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An authentication service allows user accounts be disabled (a sort of soft-delete).

If the server then receives an authentication request for a disabled user that would otherwise be valid, should the server return 401 or 403? With either status code, I would return a message indicating that the account had been disabled.

For quick reference, relevant quotes from HTTP/1.1 spec (emphasis mine):

401 Unauthorized

The request requires user authentication. The response MUST include a WWW-Authenticate header field (section 14.47) containing a challenge applicable to the requested resource. The client MAY repeat the request with a suitable Authorization header field (section 14.8). If the request already included Authorization credentials, then the 401 response indicates that authorization has been refused for those credentials. If the 401 response contains the same challenge as the prior response, and the user agent has already attempted authentication at least once, then the user SHOULD be presented the entity that was given in the response, since that entity might include relevant diagnostic information. HTTP access authentication is explained in "HTTP Authentication: Basic and Digest Access Authentication" [43].

403 Forbidden

The server understood the request, but is refusing to fulfill it. Authorization will not help and the request SHOULD NOT be repeated. If the request method was not HEAD and the server wishes to make public why the request has not been fulfilled, it SHOULD describe the reason for the refusal in the entity. If the server does not wish to make this information available to the client, the status code 404 (Not Found) can be used instead.

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3 Answers 3

51

Based on an email written by Roy T. Fielding, there's apparently a bug in the current HTTP spec.

The way the spec is intended to be read is as follows (using quotes from above email):

401 "Unauthenticated":

you can't do this because you haven't authenticated

403 "Unauthorized":

user agent sent valid credentials but doesn't have access

So, in the case of a disabled user, 403 is the correct response (and 404 is also an option).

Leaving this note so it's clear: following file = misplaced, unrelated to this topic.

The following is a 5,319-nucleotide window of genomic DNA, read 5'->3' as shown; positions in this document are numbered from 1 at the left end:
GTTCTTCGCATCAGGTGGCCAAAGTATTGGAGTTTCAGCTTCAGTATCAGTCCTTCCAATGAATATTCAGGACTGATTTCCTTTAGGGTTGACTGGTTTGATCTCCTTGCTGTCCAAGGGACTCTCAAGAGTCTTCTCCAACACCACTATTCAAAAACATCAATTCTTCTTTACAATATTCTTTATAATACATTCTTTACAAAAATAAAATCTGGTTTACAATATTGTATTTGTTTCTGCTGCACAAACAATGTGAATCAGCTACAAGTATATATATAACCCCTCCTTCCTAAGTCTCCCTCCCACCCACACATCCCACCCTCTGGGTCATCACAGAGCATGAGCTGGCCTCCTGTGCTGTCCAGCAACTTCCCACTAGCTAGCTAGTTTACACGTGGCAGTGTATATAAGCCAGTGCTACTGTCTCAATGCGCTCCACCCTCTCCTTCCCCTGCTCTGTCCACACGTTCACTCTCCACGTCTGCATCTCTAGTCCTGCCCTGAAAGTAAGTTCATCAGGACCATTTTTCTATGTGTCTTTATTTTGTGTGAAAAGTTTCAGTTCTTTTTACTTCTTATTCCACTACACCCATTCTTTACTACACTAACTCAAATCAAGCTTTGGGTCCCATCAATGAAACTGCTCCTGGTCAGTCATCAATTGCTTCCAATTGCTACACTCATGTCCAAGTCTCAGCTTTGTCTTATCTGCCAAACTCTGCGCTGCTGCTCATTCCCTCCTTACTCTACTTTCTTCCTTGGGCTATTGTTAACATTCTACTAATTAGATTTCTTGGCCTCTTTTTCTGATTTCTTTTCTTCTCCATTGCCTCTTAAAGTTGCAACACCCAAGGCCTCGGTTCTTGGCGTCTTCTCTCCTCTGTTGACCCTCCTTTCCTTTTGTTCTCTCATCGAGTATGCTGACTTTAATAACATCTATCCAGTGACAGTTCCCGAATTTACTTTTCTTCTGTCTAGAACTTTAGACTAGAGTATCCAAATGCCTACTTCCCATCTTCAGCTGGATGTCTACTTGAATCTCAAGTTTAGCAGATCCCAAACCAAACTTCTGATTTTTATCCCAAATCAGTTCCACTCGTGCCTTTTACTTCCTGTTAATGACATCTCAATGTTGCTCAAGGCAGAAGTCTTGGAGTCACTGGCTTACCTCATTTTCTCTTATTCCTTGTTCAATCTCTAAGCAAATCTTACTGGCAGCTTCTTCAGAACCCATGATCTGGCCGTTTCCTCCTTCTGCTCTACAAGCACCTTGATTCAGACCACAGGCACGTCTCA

12

I've got two different answers for what to return in this case.

Semantic choice - 401 Unauthorized. In this case, your client has provided credentials, and the request has been refused based on the specific credentials. If the client were to try again with a different set of credentials, or if the account were to be re-enabled in the future, the same request might succeed.

Security choice - 404 Not Found. Many services will simply return a 404 for any failure, in order to avoid information leakage. Github comes to my mind immediately.

From General API Information, in github's developer docs:

Unauthenticated requests will return 404 to prevent any sort of private information leakage.

For something I was deploying as a public service, I'd probably go with using 404 to avoid giving an attacker clues about their credential attempts. If it was for internal-only consumption, or in testing, I'd probably return 401.

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  • +1, especially for making the case for 404, but I think the HTTP spec is broken based on the W3 discussion & bug I found.
    – Dolph
    Feb 14, 2012 at 17:33
3

technically both are correct, it really comes down to how much you want to reveal.

returning a 401 says to the caller that the account isn't valid, which is correct, but if your api is then going to be called again to register a user with the same credentials that call would also fail. which might not be much use to the caller.

so, it really depends on how your api will be used and who/what the target audience is.

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